By J.M. Williams

sfgenreTyal struggled to break free from the sticky bonds of the dense web. The strands were not loose like ropes, but rather tight and vibrant like violin strings. They stuck to his limbs and body with a thick and messy adhesive. Tyal had long since stopped thinking about what had brought him to this desperate point; he needed to focus all his mental acuity on the only important issue — escape.

He tried wrenching his arms free, rocking his body with each movement to try to maximise his momentum. If only he could free his right arm, then he could draw his sword and chop these miserable webs into tiny pieces. Freed from the bonds he would stand a fight at least. But even the force of his rage was not enough to pull his body loose. The more he struggled, the more the lines of webbing stuck to his limbs, wrapping him up like so many skinny white pythons.

The forest was painted in a dark, shadowy green. The trees were wide and crooked, like the arthritic fingers of some old witch. Tyal had traveled and hunted in this forest many times before, but he never ventured this deep — no one did. Here the forest withered, as if afflicted by some arcane ailment. His dumb inquisitiveness had brought him out this far, where the gentle creatures feared to go. Dark forms squawked at each other in the shadows, but Tyal mostly feared about the inevitable silence that would herald the approach of his eight-legged hosts.

Tyal had heard the legends of giant spiders in the forest. Up until now, he had thought them just that: legends. He had never seen one, nor signs of one, nor had anyone else he knew. But now the myth had become threateningly real.

Then he heard it, or failed to hear it. The silence he had dreaded since the start of his captivity filled the forest like a void, empty of everything, even hope. Gradually, Tyal could hear the patter of little footsteps approaching him. He shook with all his might, but it was no use; he was doomed. His thoughts drifted to his family and village, who would now suffer from the lack of one of their only hunters during a time of scarcity. All because of a selfish need to satisfy his curiosity.

Shadowy figures moved in on Tyal from all sides. A horrid, multi-eyed head peeked out from behind a tree. The tapping of sharp, little feet became a marching drum. Tyal looked down at his sheathed sword, as a tear of hopelessness slipped down his chin. He steeled himself and turned to defy his doom.

A hairy shadow brushed against his head. The massive bulge turned around, until an arachnid face was staring at him, inches from his nose, stink and jelly dripping from its sharp fangs. More hairy bodies filled in the gaps on either side, and he felt vibrations from above and behind, surrounding him. It was over; he was shackled, like a man headed to the gallows. The beast in front opened its thick, furry mandibles wide to strike.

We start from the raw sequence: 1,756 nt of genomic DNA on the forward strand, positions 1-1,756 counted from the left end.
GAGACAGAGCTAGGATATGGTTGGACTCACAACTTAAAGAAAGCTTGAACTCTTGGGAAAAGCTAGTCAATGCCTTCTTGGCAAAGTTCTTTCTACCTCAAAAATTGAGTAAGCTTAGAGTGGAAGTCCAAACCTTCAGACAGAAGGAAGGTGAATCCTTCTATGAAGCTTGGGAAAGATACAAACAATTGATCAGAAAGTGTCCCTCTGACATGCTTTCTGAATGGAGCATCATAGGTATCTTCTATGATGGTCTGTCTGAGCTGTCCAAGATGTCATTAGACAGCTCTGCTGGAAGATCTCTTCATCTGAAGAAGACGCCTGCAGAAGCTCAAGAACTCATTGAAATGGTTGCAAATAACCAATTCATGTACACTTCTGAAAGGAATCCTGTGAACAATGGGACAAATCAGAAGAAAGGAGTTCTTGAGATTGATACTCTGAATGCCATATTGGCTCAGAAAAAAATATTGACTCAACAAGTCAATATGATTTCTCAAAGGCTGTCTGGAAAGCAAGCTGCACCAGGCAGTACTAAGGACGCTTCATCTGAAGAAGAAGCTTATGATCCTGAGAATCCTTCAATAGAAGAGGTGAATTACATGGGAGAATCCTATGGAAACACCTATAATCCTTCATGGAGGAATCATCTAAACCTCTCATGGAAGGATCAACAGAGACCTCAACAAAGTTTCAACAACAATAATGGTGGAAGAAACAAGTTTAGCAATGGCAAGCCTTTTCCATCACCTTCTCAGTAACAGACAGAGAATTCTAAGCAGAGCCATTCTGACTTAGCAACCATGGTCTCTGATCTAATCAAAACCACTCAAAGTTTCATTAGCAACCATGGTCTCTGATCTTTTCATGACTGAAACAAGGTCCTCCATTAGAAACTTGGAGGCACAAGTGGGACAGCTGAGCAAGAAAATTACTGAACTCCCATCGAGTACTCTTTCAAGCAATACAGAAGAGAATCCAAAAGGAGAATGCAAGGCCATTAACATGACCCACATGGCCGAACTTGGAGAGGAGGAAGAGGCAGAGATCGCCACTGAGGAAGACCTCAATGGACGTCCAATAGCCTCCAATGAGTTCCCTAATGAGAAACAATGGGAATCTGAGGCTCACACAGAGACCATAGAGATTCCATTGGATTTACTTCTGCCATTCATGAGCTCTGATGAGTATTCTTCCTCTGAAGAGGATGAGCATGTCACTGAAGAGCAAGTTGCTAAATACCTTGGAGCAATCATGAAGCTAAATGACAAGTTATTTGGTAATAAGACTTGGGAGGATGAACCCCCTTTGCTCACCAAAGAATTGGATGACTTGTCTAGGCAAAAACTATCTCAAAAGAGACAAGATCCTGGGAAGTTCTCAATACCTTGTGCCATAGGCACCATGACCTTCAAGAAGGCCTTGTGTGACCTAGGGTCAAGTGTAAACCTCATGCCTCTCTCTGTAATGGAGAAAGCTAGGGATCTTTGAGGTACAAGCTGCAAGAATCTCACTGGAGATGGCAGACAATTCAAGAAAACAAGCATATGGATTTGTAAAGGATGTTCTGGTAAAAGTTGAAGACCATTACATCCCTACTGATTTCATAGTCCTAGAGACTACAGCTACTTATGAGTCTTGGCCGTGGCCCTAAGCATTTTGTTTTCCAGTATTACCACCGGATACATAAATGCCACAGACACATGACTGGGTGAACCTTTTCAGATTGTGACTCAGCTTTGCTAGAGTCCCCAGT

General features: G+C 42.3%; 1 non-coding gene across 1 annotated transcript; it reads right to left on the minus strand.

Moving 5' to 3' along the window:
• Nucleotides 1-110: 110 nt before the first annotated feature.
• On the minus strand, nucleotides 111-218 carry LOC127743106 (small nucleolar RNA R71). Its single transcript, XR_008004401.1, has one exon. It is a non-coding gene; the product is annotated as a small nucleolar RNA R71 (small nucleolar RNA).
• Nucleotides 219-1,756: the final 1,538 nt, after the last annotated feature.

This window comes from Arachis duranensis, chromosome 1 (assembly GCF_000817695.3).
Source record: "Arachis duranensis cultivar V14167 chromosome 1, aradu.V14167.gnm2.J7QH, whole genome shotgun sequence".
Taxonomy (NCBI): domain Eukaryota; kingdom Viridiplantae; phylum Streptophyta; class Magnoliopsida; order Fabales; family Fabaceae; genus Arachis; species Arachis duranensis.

"Good show, my boy," it said in a genteel voice. "Put up quite a struggle, didn't you?"

Tyal stared in wide-eyed amazement, too stunned to respond.

"We'd like to thank you for assisting us in testing our new web formula," the last word rolled off the spider's...mouth, lacking certainty. "It is lovely that you volunteered to get yourself stuck. The webs seem to have done their job quite well, if I might say so myself. What do you think?”

The spider looked at him for a moment, waiting for a response that never came.

“Right, the giant spider thing. Silly of me. Spooked you a bit, have we? Well, unfortunately we do not have anything with which to compensate you, besides our gratitude. But grateful we are indeed. Your work has given Phil a few keen ideas on where to go next. Bob here will see to it that you are released and led safely out of the testing area. Good day."

With that, the mass of spiders returned to the shadows. The only one left was Bob, a smaller and redder arachnid than the rest. Bob took a breath and spat a mass of spider-mucus on Tyal's arm. Then it spat again, and again. By the time Tyal made it to the ground, he was covered in the ooze. The spider pushed him with its head, urging him to start walking in the indicated direction. Tyal complied.

"Why am I always stuck with the cleaning up..." Tyal heard Bob mumble as the spider marched off to join the others.

Tyal stumbled his way home. His hunt was spoiled, but at least he would return with a story to tell.

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About The Author

J.M. Williams

jm williamsJ.M. Williams has been writing fantasy stories since elementary school, though they are markedly less grotesque now than in the time of his youth. He currently lives in South Korea, with his wife and 10 cats, working as a teacher and reserve military paralegal. But he is trying to turn his writing into a profession. He has been published in many short fiction publications, including Flash Fiction Magazine, Empyreome Magazine and New Realm, and is currently working on a fantasy series for Fiction Vortex that will release in the coming months. He can be found on Facebook and Wordpress.


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